I am usually working with electron microscopy images of macromolecules, and we use reciprocal distance units [1/Angstrom] for units in Fourier Space. A repeating signal every e.g. 10 Angstrom would correspond to a Fourier Space signal at 1/10 [1/Angstrom].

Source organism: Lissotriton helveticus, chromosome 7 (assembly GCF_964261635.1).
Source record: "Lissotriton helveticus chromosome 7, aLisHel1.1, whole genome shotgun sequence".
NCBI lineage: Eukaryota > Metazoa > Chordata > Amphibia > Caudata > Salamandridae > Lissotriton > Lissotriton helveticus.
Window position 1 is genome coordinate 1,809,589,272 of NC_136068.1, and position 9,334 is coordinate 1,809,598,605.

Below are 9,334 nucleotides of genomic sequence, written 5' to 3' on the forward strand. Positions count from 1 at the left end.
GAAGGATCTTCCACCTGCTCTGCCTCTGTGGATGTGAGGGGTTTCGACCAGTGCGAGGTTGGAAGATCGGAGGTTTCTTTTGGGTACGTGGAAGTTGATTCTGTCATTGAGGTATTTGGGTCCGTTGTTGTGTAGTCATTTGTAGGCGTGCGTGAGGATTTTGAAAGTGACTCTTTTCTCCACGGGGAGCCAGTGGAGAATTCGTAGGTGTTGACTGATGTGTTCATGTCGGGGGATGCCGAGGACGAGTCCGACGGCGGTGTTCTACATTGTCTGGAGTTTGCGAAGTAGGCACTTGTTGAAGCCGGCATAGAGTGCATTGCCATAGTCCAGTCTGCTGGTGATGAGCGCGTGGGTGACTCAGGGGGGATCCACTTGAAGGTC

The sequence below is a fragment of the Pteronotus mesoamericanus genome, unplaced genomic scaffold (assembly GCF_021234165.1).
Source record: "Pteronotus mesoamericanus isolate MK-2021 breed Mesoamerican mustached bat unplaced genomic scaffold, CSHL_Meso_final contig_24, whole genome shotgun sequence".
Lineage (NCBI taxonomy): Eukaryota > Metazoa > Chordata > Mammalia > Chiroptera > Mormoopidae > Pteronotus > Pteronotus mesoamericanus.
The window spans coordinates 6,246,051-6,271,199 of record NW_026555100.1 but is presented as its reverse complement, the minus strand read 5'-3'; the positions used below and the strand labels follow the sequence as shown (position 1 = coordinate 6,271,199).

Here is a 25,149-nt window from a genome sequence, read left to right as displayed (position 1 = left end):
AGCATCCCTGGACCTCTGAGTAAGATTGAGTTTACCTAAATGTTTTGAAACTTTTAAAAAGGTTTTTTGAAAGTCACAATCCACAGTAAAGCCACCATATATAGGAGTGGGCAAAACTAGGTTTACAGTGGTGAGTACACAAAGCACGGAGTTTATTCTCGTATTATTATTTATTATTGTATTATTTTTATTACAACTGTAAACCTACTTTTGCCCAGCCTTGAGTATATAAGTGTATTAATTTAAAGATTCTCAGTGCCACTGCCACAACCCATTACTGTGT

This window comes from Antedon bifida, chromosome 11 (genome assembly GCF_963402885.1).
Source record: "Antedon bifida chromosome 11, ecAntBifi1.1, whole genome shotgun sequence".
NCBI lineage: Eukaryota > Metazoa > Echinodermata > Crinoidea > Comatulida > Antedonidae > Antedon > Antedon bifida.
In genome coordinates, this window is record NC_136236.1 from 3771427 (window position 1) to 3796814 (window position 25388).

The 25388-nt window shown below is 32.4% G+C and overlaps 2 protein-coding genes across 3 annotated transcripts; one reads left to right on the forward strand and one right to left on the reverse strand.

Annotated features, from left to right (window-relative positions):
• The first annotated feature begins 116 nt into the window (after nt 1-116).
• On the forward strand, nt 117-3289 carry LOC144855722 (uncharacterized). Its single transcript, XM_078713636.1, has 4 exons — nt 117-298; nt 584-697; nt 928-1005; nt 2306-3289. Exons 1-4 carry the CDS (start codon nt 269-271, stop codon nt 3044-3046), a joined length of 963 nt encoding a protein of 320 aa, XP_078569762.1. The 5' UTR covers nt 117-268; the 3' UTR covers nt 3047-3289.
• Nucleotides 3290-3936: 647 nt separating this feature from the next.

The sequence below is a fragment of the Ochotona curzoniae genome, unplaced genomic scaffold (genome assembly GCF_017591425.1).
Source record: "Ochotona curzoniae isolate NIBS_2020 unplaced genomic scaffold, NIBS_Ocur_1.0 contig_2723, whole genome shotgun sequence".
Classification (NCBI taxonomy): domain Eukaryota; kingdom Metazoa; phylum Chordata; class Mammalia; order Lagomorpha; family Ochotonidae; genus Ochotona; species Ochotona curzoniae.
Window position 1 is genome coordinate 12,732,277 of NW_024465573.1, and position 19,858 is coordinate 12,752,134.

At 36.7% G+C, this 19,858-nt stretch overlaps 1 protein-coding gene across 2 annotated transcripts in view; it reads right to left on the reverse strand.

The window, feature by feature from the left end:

I was surprised to find out that the q-value in small angle X-ray scattering (SAXS) is not defined in the same way. Units are the same [1/nm] or [1/Angstrom], but there is a factor of 2pi in there.

Can a person in the SAXS field explain me the reason for this convention, which seems overly complicated to interpret the actual values in scattering curves in terms of real-space distances?

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